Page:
The new energy price cap doesn’t mean you will automatically get a good deal.
Earlier this month the government’s new energy price cap came into effect. But unfortunately this doesn’t mean you can sit back and relax, confident in the knowledge you are not being ripped off.
The cap puts a limit on the price a supplier can charge per kWh of electricity and gas you use. It has been set at £1,137 per year for a dual-fuel customer who uses a typical amount of gas and electricity and pays by direct debit.
The trouble is that the cap is more expensive than a lot of deals on the market. The average consumer who switches supplier pays £921 per year, according to comparison site Compare the Market. So if you rest on your laurels as a result of the price cap it could cost you £200 a year. Even Ofgem, the energy regulator, has admitted the price cap is only designed to protect loyal customers who don’t switch regularly. This means there is still money to be saved by shopping around.
Just keep in mind that these days it’s not merely a case of tapping your details into a price-comparison site and choosing the cheapest deal. Nine small energy firms have collapsed in the past year, affecting more than 800,000 households and leaving many of us wary of choosing a firm beyond the traditional “big six”.
Since the gas and energy markets were opened up to competition, a huge number of new companies have appeared. The regulator has now tightened up licensing rules, but there are already 73 firms operating in a highly competitive market.
Given the market now has a price cap, a wholesale price rise could cause big problems for some of the smaller energy providers.
If your energy firm does collapse, however, there is no need to panic. Your energy supply is maintained while Ofgem chooses a new supplier to take over the accounts. You will then be informed of the new tariffs and given the opportunity to switch. This is your chance to make sure you are still getting a good deal, so check the details carefully and shop around.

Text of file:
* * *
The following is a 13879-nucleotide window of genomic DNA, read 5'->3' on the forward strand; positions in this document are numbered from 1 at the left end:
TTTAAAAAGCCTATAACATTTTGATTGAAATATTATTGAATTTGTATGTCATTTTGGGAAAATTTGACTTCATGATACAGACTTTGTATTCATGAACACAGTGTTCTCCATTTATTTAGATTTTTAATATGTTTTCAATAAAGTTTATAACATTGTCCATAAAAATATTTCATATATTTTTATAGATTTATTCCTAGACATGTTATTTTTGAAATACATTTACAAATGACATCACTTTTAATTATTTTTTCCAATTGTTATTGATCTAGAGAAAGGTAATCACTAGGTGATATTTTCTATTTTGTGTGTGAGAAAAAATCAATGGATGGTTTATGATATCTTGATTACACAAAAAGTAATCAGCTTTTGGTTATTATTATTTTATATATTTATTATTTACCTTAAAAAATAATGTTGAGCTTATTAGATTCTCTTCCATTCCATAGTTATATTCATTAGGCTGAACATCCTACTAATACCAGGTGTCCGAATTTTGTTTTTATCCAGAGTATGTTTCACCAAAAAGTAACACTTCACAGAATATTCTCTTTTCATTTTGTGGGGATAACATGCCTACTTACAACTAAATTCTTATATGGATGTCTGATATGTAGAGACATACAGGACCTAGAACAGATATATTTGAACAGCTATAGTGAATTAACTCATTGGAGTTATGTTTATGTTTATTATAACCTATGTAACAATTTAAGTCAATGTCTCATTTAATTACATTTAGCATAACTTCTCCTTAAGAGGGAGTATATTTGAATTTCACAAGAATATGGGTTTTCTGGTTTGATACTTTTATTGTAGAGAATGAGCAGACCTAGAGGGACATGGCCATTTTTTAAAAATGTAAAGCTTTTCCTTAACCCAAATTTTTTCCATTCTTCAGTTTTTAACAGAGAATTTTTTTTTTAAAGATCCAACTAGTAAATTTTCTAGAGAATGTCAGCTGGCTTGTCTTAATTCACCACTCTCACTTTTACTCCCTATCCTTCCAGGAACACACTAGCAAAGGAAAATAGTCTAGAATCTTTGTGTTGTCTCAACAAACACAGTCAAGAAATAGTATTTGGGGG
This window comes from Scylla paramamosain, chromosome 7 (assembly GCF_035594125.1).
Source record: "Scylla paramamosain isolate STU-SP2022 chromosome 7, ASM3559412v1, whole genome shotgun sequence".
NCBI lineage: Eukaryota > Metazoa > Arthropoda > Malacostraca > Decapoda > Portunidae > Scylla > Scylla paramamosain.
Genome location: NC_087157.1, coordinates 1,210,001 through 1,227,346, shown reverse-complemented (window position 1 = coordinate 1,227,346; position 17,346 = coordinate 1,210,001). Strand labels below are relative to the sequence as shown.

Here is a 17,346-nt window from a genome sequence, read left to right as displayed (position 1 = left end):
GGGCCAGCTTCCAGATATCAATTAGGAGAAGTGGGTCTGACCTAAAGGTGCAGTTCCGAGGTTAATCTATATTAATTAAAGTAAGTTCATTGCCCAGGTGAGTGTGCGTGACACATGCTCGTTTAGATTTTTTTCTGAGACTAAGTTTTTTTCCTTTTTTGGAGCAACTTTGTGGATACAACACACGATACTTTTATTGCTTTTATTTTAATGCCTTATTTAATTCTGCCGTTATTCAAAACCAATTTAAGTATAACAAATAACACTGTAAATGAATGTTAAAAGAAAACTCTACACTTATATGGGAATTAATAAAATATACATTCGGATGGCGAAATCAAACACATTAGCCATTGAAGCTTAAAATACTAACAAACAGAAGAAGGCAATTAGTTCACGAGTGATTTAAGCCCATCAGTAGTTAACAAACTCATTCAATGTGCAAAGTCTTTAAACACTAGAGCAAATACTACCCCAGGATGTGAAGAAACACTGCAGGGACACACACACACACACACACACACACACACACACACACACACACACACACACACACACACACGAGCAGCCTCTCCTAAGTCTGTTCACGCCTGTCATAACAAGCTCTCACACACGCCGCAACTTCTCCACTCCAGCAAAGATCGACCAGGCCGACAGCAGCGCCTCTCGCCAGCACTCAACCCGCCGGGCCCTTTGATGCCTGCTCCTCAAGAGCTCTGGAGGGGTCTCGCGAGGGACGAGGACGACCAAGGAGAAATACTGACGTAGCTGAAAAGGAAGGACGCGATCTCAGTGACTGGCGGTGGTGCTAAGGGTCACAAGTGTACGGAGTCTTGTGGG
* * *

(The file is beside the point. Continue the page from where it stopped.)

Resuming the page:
So far, anyone who was in credit with their supplier when it folded has had that balance protected. But it is generally a good idea not to build up significant credit balances. Former customers of Economy Energy, which collapsed earlier this month, have complained to The Guardian that they have had to wait months to get a refund, with one reader suggesting the company increased his direct debits in an attempt to boost its cash reserves.
Finally, although you may not end up out of pocket straight away, all these collapsing firms are costing you money. When Ofgem selects another supplier to take over the accounts of failed firms, that company can claim funds to cover the cost of transferring customers. This cost could be as much as £80m for British households (an average of £1.75 added to bills), estimated The Guardian in December (prior to Economy Energy’s collapse).